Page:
Between January and December 2022, there were 49 strikes on impact protection vehicles (IPVs) on National Highways’ network. IPVs are trucks incorporating signs, lights and crash cushions which are used to protect workers during maintenance in live traffic situations.

This means that once every eight days, on average, a vehicle drives into an IPV on a motorway or a major A road. Shockingly, some of these incidents are recorded as ‘intentional’; drivers who choose to drive where they know they are not supposed to. Research published by National Highways in late 2020 showed that there had been an average of 175 incursions a month – where private vehicles drive into roadworks – between October 2017 and October 2020.

Such occurrences are recorded by National Highways and reported monthly in its health and safety Performance Reports. There is also an IPV Incursions Working Group, part of the agency’s Supply Chain Safety Leadership Group, which is working to reduce the risks due to these issues.

As the working group identifies in its statement of intent, the best way to remove risks as part of the hierarchy of control is to eliminate the risky activity. When it comes to fixing potholes, clearly that work may have to be done alongside live traffic where a fast repair is needed to avoid causing harm to road users. However, if a repair could be done just once, with no need for a crew to return and re-repair, this would at least halve the potential risk.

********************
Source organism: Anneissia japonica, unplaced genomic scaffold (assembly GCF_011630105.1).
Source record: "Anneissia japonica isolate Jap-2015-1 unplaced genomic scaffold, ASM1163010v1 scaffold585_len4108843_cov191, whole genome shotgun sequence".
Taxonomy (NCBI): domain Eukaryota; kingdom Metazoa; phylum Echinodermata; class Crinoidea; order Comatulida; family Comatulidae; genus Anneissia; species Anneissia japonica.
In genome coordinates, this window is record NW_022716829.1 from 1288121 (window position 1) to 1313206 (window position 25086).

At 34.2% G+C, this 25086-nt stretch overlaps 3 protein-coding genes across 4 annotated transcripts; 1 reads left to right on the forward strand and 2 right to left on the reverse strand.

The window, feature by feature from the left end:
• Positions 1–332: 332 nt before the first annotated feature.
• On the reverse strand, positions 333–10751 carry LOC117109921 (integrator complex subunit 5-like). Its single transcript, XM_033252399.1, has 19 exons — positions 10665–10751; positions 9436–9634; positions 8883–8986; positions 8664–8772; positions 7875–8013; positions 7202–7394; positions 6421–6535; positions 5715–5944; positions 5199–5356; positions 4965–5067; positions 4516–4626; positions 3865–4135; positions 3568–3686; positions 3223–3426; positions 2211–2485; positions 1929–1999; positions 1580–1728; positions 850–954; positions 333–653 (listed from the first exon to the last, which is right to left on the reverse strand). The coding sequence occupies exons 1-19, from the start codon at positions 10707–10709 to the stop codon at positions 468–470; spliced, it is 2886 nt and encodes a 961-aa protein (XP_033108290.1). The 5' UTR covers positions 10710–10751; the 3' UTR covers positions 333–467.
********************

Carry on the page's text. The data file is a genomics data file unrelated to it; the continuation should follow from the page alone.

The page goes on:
If potholes are considered ‘safety critical’ they must be fixed initially within 24 hours, with the most critical ones requiring an ‘immediate’ fix which means within two hours. Current practice would normally involve using a quick-fix cold repair material initially and then returning to carry out a more permanent repair within a month later.

In situations where Thermal Road Repairs (TRR) technology is used, the quick repair and the long-lasting repair are one and the same. And whereas a permanent repair crew could consist of as many as twelve operatives, TRR teams are made up of just three people.

TRR technology works by heating up the material in and around a pothole in a controlled way until the material is pliable and then mixing it with a small amount of new, hot material which is carried in a hot box in the repair unit, before compacting the whole area. Because there is no need to cut out and remove failing material, the repair is faster and there are fewer vehicle movement required. Heating the pothole and surrounding area also means that, once compacted, there is effectively no joint or weak spot so there won’t be any future failures in the same spot, producing a right-first-time solution.

Clearly, risks remain for those carrying out that initial repair. The work that National Highways and the Supply Chain Safety Leadership Group are doing to improve the way incursions are prevented and managed, and to educate the driving public, are still very much needed. However, eliminating the need to conduct follow-up permanent repairs or re-repairs of potholes would significantly lower the likelihood of incidents – as well as saving on future maintenance costs and carbon emissions.


Thermal Road Repairs is a green technology company which supplies systems to improve the quality, cost and time efficiency of road repairs and paving – at a far lower environmental cost than traditional methods. It invests significantly in R&D, to create new technologies and to continuously improve existing ones.

Thermal Road Repairs: Decarbonising the asphalt repair industry.

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Sources:

https://www.highwayssafetyhub.com/performance-reports.html

https://nationalhighways.co.uk/suppliers/health-safety-and-wellbeing/spotlight-on-safety/respect-our-roadworkers/

https://www.highwayssafetyhub.com/uploads/5/1/2/9/51294565/common_intent_-_ipv__incursions.pdf